This volume describes the methods by which United States law enforcement agents and prosecutors obtain investigative information and admissible evidence from abroad and provide asistance to foreign law enforcement agents and prosecutors in obtaining such information and evidence in the United States -including the constitutional provisions, statutes, rules of criminal procedure, regulations, treaties and other procedures governing the obtaining of such information and evidence. It also discusses the methods and means available to defence attorneys obtaining evidence from abroad for defence of their clients. Appendices include relevant United States statutes and regulations, US Department of Justice Manual materials, and selected treaties, executive agreements and memoranda of understanding governing the obtaining of investigative information and evidence in transnational criminal investigations and cases, as well as model letters rogatory, applications for letters rogatory, and an anno

Documents Relating to the Question of Boundary Between Venezuela and British Guyana, Volume III

This is a pre-1923 historical reproduction that was curated for quality. Quality assurance was conducted on each of these books in an attempt to remove books with imperfections introduced by the digitization process. Though we have made best efforts – the books may have occasional errors that do not impede the reading experience. We believe this work is culturally important and have elected to bring the book back into print as part of our continuing commitment to the preservation of printed works worldwide. This text refers to the Bibliobazaar edition.

Understanding International Criminal Law: Leading Lawyers on Recent Trends in International Criminal Law and the Framework for Its Enforcement (Inside the Minds)

Understanding International Criminal Law provides an authoritative, insider’s perspective on understanding the jurisdictional and legal challenges associated with an increasing number of cross-border criminal cases. These authors discuss the evolution of US enforcement efforts focused on the conduct of domestic entities and individuals as well as the activities of foreign players. Featuring experienced international law practitioners, this book discusses the recent trends, case law, and practice strategies impacting international criminal law and examines the origins and evolution of international criminal law leading to the creation of the Rome Statute and the International Criminal Court (ICC) the culmination of the belief that atrocities committed against society whose injuries trespassed geographical boundaries must be prosecuted. These experts also address issues involving corporate and governmental corruption -both foreign and domestic – and explain how the United States has sou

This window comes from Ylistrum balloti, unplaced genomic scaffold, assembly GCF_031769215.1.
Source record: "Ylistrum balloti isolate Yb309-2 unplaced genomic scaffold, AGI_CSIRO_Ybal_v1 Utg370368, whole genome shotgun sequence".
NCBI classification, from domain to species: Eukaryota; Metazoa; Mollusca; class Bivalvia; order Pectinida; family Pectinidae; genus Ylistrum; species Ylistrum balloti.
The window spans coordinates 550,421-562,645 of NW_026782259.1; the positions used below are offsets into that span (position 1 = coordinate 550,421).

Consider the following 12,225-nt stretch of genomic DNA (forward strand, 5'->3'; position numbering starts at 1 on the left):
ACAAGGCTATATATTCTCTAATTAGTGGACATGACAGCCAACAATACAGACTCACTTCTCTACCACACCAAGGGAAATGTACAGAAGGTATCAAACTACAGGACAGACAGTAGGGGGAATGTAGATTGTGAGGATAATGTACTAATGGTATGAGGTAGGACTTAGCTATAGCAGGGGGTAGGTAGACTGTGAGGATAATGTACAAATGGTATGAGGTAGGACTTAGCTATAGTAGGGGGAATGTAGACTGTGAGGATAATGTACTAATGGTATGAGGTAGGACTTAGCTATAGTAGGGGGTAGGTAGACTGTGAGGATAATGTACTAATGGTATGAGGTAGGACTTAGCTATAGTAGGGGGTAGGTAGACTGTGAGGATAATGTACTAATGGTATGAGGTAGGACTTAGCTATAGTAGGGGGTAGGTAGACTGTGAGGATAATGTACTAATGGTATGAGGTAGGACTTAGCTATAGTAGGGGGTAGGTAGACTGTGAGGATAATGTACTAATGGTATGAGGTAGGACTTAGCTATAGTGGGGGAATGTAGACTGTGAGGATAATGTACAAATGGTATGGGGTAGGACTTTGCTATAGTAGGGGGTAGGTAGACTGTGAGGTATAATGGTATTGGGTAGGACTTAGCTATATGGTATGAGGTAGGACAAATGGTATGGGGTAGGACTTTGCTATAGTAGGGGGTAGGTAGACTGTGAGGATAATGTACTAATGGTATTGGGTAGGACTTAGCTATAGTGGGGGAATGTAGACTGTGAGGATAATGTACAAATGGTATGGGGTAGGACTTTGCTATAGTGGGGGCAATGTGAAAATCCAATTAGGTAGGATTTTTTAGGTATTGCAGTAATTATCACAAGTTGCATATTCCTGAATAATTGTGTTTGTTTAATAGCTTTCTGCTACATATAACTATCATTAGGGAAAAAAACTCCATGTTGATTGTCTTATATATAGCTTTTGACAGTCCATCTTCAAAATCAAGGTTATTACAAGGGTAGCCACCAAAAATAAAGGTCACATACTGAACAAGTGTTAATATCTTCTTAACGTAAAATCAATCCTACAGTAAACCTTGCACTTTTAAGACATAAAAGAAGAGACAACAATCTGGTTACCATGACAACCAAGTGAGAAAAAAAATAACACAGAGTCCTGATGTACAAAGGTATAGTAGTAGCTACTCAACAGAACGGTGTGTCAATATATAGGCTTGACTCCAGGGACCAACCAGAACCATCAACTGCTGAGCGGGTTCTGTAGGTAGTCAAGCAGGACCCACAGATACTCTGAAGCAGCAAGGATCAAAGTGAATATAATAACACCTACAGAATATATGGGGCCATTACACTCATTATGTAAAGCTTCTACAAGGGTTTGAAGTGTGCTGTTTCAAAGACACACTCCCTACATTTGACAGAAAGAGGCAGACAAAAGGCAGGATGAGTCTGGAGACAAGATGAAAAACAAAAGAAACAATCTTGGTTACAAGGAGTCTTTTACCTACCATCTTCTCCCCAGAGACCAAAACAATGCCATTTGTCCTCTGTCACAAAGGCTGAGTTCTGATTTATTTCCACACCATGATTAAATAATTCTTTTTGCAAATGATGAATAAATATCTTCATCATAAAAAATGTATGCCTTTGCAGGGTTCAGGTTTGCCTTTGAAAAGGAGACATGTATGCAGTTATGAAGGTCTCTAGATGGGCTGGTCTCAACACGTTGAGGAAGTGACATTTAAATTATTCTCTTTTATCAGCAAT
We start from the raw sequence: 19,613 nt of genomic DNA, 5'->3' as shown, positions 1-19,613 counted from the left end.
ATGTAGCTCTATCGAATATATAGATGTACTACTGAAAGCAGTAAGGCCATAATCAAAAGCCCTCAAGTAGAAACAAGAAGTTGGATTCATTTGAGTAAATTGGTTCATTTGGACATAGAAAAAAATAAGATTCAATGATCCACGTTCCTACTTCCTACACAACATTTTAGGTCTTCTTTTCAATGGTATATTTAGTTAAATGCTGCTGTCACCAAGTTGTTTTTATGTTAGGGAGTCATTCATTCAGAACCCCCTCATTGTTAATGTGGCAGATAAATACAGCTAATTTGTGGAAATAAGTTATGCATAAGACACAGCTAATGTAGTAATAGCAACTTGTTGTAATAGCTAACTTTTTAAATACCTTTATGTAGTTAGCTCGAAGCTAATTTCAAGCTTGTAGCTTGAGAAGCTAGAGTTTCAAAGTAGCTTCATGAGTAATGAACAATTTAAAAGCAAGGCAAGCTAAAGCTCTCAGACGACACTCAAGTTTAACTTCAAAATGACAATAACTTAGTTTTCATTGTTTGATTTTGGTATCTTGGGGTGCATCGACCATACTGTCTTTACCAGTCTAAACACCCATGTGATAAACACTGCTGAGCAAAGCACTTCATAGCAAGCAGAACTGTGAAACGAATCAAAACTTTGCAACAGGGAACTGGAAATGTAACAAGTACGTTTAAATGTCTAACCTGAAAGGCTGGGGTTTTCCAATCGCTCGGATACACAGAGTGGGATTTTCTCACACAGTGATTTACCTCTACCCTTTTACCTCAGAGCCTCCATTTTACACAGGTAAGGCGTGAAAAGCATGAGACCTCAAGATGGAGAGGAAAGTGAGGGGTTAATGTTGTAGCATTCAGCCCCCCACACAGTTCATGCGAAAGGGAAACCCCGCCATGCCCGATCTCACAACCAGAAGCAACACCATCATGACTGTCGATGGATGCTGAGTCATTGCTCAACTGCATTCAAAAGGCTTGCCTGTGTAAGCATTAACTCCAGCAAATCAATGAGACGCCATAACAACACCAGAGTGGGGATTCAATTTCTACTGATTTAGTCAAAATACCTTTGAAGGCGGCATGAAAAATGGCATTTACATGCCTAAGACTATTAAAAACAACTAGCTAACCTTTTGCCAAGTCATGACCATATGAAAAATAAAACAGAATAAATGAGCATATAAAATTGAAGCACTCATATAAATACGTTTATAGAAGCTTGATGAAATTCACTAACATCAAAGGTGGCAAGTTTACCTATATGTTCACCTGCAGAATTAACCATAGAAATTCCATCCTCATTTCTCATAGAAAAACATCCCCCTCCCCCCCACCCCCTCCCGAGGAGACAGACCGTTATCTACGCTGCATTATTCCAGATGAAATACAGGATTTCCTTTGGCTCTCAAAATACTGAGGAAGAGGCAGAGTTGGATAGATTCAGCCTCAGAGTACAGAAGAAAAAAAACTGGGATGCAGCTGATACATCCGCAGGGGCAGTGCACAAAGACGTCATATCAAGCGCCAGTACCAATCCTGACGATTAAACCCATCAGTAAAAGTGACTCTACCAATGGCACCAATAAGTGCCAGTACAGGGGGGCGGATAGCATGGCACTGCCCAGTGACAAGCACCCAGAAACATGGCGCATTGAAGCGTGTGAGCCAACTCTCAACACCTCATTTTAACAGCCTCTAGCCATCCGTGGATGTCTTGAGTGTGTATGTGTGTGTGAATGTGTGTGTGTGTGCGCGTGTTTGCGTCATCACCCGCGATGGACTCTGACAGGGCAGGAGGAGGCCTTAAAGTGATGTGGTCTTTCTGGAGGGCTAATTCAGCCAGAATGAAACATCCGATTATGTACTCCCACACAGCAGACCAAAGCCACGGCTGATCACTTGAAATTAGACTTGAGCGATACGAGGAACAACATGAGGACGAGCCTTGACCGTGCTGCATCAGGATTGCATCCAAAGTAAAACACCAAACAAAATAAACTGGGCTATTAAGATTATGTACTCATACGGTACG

Current Legal Issues Affecting Central Banks, Volume I: 001

Edited by Robert C. Effros, this first volume in a new series for attorneys, economists, financial managers, and the general public is based on biennial IMF seminars held for central bank general counsels. Among the topics analyzed by international banking and legal experts are jurisprudence concerning the IMF’s Articles of Agreement; the debt crisis; investment dispute settlement; banking regulation, deregulation, supervision, and secrecy; electronic fund transfers (EFTS); the Basle Concordat; sovereign immunity of central banks; and Islamic banking.

Congressional Oversight Manual (CRS Reports)

The Congressional Research Service (CRS) developed the Congressional Oversight Manual over 30 years ago, following a three-day December 1978 Workshop on Congressional Oversight and Investigations. The workshop was organized by a group of House and Senate committee aides from both parties and CRS at the request of the bipartisan House leadership. The Manual was produced by CRS with the assistance of a number of House committee staffers. In subsequent years, CRS has sponsored and conducted various oversight seminars for House and Senate staff and updated the Manual as circumstances warranted. Worth noting is the bipartisan recommendation of the House members of the 1993 Joint Committee on the Organization of Congress (Rept. No. 103-413, Vol. I): [A]s a way to further enhance the oversight work of Congress, the Joint Committee would encourage the Congressional Research Service to conduct on a regular basis, as it has done in the past, oversight seminars for Members and congressional staff